Substance use disorders (SUD) are a substantial problem among Veterans, with evidence indicating recent increases, particularly among OEF/OIF Veterans. Despite the recent development and dissemination of clinical practice guidelines for the use of evidence-based treatments, such treatments may still lead to less than optimal engagement and retention. Thus, there is a clear opportunity to develop acceptable and cost-effective ancillary substance abuse care to improve patient engagement, retention, and outcome. Therapeutic Interactive Voice Response (IVR) system offer characteristics such as low cost, consistent delivery, and convenience and have been shown to improve clinical outcomes in several chronic disorders. We recently developed the Recovery Line, a CBT-based IVR system demonstrated to reduce substance use in patients in methadone treatment. However, methadone is a significantly different treatment context than SUD treatment in VHA. Thus, it is important to evaluate its feasibility and acceptability in a VHA SUD treatment setting.
Objective 1: To evaluate feasibility and acceptability of the Veterans' Recovery Line among Veteran patients. Objective 2: To evaluate feasibility and acceptability of the Veterans' Recovery Line among providers and clinic staff.
Objective 3: To evaluate initial efficacy of the Veterans' Recovery Line among patients starting substance abuse treatment.
This study was a mixed methods evaluation of the feasibility, acceptability and preliminary efficacy of the Veterans' Recovery Line (VRL) as an ancillary intervention in substance abuse treatment. Veteran patients (N=35) in the Substance Abuse Day Program were recruited over 7.5 months for a 5-week randomized pilot trial. Patients were randomly assigned to receive treatment-as-usual (TAU, n=15) or to receive the Veterans' Recovery Line plus TAU (VRL+TAU, n=20). Primary outcome measures were retention and attendance in care. Additional feasibility and preliminary efficacy data included participation of eligible patients, number of system calls, days/week of primary substance use, days/week of any substance use, and coping skills efficacy. Patient and staff qualitative data on system acceptability, effectiveness, and barriers and facilitators were also collected. A specified apriori criteria was used to evaluate whether a full scale effectiveness trial would be warranted.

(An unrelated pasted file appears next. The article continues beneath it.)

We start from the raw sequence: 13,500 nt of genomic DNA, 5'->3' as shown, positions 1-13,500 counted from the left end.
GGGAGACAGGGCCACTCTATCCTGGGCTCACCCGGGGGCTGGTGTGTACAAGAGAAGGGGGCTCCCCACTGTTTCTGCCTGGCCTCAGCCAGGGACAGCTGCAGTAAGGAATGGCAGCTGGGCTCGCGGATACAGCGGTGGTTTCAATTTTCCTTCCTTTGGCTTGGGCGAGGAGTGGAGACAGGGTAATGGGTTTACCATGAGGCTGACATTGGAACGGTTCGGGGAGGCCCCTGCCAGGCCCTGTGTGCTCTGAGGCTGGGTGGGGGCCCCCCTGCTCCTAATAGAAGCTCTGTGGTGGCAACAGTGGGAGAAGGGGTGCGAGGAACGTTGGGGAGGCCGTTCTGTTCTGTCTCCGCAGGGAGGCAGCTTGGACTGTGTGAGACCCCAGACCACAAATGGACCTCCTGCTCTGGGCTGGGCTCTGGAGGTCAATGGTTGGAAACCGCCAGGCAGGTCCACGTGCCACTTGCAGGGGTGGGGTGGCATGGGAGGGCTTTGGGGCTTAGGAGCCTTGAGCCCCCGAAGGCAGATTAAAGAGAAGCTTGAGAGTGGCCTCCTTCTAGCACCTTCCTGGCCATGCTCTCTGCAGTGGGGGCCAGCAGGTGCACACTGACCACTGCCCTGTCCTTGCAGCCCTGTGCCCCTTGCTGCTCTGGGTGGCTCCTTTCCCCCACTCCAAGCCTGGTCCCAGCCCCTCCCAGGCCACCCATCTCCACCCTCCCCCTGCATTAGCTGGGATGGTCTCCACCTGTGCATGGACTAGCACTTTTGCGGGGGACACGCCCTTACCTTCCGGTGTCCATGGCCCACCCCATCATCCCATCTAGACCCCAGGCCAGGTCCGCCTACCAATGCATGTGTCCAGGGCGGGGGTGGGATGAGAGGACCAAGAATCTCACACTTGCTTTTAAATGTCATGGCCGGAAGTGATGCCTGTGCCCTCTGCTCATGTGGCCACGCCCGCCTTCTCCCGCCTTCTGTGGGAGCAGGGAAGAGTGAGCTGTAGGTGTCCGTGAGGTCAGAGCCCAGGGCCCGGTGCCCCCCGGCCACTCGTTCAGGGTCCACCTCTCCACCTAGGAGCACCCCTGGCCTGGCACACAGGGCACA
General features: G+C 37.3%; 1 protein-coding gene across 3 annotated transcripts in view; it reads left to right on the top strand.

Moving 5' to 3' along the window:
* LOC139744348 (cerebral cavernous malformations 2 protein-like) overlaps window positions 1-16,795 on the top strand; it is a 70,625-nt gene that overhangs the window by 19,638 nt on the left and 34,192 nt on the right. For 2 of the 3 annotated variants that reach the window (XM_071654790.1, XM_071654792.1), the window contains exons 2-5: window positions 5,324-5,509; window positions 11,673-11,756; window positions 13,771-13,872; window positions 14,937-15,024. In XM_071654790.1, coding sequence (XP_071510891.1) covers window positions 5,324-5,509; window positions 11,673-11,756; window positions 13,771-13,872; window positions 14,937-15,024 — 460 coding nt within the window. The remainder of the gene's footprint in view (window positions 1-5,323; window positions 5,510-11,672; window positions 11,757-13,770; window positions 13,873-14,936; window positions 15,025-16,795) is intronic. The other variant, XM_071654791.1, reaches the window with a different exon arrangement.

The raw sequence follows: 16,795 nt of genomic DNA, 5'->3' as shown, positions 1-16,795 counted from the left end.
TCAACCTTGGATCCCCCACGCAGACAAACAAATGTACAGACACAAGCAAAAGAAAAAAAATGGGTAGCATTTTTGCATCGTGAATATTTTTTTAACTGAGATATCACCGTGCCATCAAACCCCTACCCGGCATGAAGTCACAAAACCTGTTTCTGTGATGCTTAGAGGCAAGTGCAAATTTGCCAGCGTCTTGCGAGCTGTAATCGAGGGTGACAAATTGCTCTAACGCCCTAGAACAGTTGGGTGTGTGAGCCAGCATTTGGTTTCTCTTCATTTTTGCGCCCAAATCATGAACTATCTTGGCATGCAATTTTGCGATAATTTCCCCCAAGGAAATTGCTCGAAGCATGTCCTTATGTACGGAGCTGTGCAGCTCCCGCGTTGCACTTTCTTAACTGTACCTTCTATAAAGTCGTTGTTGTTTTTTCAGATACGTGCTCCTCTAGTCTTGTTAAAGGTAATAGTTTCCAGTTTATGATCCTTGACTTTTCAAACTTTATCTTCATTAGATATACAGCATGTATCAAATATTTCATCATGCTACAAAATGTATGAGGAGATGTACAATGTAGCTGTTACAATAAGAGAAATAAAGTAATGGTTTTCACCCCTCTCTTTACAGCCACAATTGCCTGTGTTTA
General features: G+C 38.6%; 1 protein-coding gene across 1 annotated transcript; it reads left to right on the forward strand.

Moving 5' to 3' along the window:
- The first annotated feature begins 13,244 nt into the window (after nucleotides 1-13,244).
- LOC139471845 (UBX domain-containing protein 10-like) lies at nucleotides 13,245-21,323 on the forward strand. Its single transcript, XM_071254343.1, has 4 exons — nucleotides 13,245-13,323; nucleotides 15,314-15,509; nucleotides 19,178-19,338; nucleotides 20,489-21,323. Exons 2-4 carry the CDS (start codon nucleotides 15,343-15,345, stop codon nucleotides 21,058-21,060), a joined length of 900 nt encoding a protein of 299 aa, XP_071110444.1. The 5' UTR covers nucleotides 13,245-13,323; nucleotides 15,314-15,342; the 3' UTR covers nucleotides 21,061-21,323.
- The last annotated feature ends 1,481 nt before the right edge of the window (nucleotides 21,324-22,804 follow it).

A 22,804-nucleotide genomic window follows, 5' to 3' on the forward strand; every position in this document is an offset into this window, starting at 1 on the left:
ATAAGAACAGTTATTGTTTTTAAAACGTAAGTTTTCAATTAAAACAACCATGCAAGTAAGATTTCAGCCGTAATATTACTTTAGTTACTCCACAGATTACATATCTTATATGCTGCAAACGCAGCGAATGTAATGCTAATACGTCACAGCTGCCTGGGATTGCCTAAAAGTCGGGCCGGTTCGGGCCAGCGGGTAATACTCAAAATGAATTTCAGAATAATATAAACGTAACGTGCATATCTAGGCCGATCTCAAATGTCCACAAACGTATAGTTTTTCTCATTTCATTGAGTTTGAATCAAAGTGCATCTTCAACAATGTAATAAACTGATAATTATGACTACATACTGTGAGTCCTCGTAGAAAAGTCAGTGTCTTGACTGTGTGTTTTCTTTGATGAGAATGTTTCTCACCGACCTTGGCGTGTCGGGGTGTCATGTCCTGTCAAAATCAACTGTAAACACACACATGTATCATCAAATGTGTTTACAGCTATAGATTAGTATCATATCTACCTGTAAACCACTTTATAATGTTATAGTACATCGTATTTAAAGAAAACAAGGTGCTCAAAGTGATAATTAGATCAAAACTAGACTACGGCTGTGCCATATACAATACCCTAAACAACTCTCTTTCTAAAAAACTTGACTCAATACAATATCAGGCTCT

There were no differences between groups on any demographic or baseline substance use characteristics. SADP treatment completion was high (86%, n=30) and did not differ by condition (p=.40).
Findings met the apriori criteria of acceptability and feasibility for a full scale trial. First, the majority (73%) of eligible patients participated in the study, and none refused their assigned condition. Second, findings indicated that the VRL improved treatment acceptability of the SADP treatment. Patients assigned to the VRL+TAU had marginally more days in treatment after their randomization date (9.2vs.5.9, p=.055), attended more SADP sessions than those assigned to TAU only (54.7 vs. 46.0, p=.03). Third, VRL use met the acceptability criteria (>50% calling >5 days for >30 minutes; M=13.4 calls, and M=122 minutes). Finally, findings suggest that the VRL improved treatment outcome. Although self-reported primary and any substance use days/week decreased dramatically and did not differ by condition (p's>.27), coping skills efficacy (ECBI) improved significantly for VRL+TAU (19.6 to 30.3, p=.001), but not for TAU only (p=.54; p=.01 for the interaction).
In semi-structured qualitative interviews SADP providers (n=4) reported positive feedback from patients about the VRL and instances in which patients discussed, in treatment groups or one-on-one meetings, that the VRL supported their recovery. Providers were optimistic about the integration of the VRL into SADP and felt the VRL was a useful extension of their SADP program when patients could not access their clinician.
The promising findings from this pilot project indicate that a full scale efficacy/effectiveness trial is warranted. The system is low-cost and scalable and if shown to be effective in a full trial could improve patient outcomes throughout VHA. The pilot also provides a successful template for adapting telehealth technologies and includes methodological innovations (e.g., specification of apriori acceptability and feasibility criteria).
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